How a lack of healthcare price transparency compares to purchasing a bad car

Healthcare delivery in its current state may have something in common with purchasing a bad car, according to Jeffrey W. Jones, a managing director with Huron Healthcare, a Chicago-based consulting group. Jones delves into the phenomenon of "information asymmetry"--when not enough information exists for the buyers and sellers of goods and services to make economically rational decisions, in a new white paper.

That often occurs when there are too many specific cars that are flawed--"lemons"--in the marketplace. In such a marketplace, the seller of the used car has more information about the soundness of the vehicle than the buyer. And if the car is brand new, there is no information about whether it will be a good car or a bad car until the consumer drives it off the lot. The fear of buying a lemon not only drives the prices down, but it makes it more difficult for sellers of mechanically sound vehicles to find buyers at even a reasonable price, the white paper states.

The same phenomenon can occur in healthcare delivery, according to Jones. Individuals with health problems are more willing to pay higher premiums to obtain healthcare insurance. Insurers, in the meantime, try to screen more aggressively for potential illnesses in would-be customers. Premiums go up, and healthier consumers are discouraged from obtaining insurance. Patients also receive unnecessary treatments because they do not have enough information to make sound medical decisions.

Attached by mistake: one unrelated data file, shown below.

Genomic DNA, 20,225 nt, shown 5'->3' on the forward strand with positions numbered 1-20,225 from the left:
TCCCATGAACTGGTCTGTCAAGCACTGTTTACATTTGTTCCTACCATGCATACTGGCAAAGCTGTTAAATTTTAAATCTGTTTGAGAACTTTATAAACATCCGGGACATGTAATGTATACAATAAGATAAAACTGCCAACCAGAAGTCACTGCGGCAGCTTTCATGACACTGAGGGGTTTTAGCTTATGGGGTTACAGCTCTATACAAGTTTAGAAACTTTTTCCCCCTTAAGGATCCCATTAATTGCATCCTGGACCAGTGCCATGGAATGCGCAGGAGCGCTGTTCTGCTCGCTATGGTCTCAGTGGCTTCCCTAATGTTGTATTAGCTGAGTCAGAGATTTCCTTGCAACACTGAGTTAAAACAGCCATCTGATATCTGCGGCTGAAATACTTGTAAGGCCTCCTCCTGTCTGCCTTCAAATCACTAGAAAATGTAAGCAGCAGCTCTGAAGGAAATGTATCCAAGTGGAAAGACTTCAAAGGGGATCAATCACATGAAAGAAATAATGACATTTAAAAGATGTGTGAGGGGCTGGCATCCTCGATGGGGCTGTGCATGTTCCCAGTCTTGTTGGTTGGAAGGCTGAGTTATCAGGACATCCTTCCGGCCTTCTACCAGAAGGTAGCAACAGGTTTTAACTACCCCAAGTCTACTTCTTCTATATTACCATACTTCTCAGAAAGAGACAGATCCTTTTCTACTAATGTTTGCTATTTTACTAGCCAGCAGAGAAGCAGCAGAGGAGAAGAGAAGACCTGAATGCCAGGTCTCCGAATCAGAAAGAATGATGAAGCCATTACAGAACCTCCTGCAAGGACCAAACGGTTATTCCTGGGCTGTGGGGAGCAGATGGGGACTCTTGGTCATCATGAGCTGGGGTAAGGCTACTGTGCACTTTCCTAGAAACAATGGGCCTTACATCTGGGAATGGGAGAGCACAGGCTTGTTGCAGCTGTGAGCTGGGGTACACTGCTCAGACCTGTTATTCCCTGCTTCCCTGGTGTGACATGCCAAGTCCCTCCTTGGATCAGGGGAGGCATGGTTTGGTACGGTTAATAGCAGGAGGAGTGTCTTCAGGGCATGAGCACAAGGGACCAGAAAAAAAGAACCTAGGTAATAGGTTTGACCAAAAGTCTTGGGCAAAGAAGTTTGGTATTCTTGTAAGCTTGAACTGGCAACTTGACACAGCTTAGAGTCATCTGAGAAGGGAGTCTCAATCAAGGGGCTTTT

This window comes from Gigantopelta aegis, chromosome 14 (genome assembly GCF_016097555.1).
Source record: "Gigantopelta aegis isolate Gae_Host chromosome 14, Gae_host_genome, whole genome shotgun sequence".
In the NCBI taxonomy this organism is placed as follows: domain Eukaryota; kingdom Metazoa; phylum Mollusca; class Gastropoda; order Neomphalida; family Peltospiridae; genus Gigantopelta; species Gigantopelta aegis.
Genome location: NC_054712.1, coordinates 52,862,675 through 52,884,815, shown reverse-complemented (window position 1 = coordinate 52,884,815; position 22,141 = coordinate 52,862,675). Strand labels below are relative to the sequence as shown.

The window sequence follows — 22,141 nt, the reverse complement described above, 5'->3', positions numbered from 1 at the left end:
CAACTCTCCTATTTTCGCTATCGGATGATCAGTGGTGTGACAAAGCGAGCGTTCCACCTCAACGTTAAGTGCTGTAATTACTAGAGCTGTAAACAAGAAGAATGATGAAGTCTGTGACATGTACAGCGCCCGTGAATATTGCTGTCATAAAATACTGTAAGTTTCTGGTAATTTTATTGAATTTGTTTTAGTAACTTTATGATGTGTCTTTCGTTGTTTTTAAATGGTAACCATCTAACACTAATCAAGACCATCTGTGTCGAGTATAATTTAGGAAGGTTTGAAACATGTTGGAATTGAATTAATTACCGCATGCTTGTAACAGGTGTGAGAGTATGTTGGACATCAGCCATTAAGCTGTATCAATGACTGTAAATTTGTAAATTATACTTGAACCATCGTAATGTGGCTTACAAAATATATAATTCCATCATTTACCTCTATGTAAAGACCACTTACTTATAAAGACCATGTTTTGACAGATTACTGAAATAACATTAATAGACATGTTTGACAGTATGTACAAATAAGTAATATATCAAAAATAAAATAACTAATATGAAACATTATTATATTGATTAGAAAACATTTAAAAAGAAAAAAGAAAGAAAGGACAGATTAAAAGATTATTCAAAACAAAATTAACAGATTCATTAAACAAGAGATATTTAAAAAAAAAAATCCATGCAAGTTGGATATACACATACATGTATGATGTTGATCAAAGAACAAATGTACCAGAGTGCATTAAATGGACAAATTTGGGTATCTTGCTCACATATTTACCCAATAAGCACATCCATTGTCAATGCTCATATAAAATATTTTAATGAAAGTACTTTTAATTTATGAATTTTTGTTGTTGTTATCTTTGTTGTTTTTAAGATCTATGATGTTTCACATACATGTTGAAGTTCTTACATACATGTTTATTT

The vehicle conundrum has been solved with the greater transparency provided by firms such as CarFax and a variety of businesses that provide pricing data via the Internet, as well as the availability of long-term warranties, according to Jones.

Buy price and quality transparency in healthcare will eventually overwhelm information assymetry and bring greater pricing stability to the overall market, Jones posited. He cited several initiatives, including one on price transparency launched by the Healthcare Financial Management Association.

Jones also cited Guroo, a price transparency website launched by Aetna, Humana, United HealthCare and the Health Care Cost Initiative. And he noted that a Group Health price transparency initiative brought down the cost and frequency of knee and hip replacement surgeries.

While there is some data that suggests patients are more reliant on pricing data to make healthcare decisions, Healthcare Dive has reported that many consumers still lack the information and the impetus to make sound financial decisions about the treatments that they receive.

To learn more:
- read the Huron Healthcare white paper  (.pdf)
- check out the Healthcare Dive article